Learning by example
Use this typical service scenario as an example. A technician goes to a home to tend to a noisy pump. Upon arrival, he or she discovers the motor bearings are bad, but also finds the burners on the heater need cleaning and the time clock mechanism has rusted to the point where the pump runs continuously.
In a time and material scenario, the technician goes to the house, changes the pump and continues to his or her next service call. At $75 per hour, the contractor bills $304 for the motor and $75 in labour costs, for a grand invoice total of $379. This will yield an approximate gross margin of 53.3 per cent. For most service companies, this only approaches break-even levels (see Figure 1).
In a flat-rate scenario, the technician charges the customer a diagnostic fee, takes the time to carefully analyze the entire pool and spa system and then makes recommendations for all repairs. The typical result is a more thorough, professional visit, which gives the customer repair options based on the diagnostic. With the addition of the dirty burners and time clock mechanism, the repair is larger—the new repairs are added to the original reason for the call, the faulty motor.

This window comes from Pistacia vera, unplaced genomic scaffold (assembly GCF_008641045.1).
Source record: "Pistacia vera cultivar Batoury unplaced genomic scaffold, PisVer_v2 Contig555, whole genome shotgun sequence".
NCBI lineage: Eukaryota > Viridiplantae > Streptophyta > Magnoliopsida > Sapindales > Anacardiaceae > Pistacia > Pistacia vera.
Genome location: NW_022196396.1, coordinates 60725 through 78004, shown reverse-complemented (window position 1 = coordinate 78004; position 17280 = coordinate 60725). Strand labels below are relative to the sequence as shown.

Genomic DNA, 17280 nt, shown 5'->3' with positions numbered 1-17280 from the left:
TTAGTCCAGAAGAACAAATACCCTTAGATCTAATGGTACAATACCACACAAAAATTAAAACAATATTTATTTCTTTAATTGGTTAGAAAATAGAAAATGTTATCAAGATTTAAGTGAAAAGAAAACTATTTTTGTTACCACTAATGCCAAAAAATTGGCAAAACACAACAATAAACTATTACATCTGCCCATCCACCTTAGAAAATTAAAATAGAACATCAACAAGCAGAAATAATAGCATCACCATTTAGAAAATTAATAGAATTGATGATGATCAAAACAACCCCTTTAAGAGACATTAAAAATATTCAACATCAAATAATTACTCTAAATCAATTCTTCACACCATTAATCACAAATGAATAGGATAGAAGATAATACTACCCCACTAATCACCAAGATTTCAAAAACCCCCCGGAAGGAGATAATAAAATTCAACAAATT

As a result, the cost of the call rises to $786, based upon $100 per hour (this rate, of course, is predetermined by the company and not shared with the customer). The revised fee includes $391 for the motor, $100 for burner cleaning and $246 for the time clock mechanism, plus $49 for the diagnostic. The repair now yields a margin of 63.65 per cent. Now, the service company actually makes a profit; in fact, for most companies, this would yield a perfectly reasonable net operating profit of 10 to 15 per cent.
Of course, costs can vary from business to business. In these cases, service companies can simply modify the parts markups or labour rates to more closely match the respective market.
A customer-friendly approach
This all sounds like good news—but how will the customer react? The good news for service providers is that, in general, the customer prefers the flat-rate scenario. Not only does it give them the option to accept or decline repairs before the job is started, it also allows them to be made fully aware of all costs involved before committing to payment. Compared to the open-ended approach time and material contractors use to charge customers, many find the flat-rate system preferable.
Mike Hajduk is president of Callahan Roach Business Solutions, a provider of training, consulting and flat-rate pricing services to the service trades. He can be reached at email@example.com.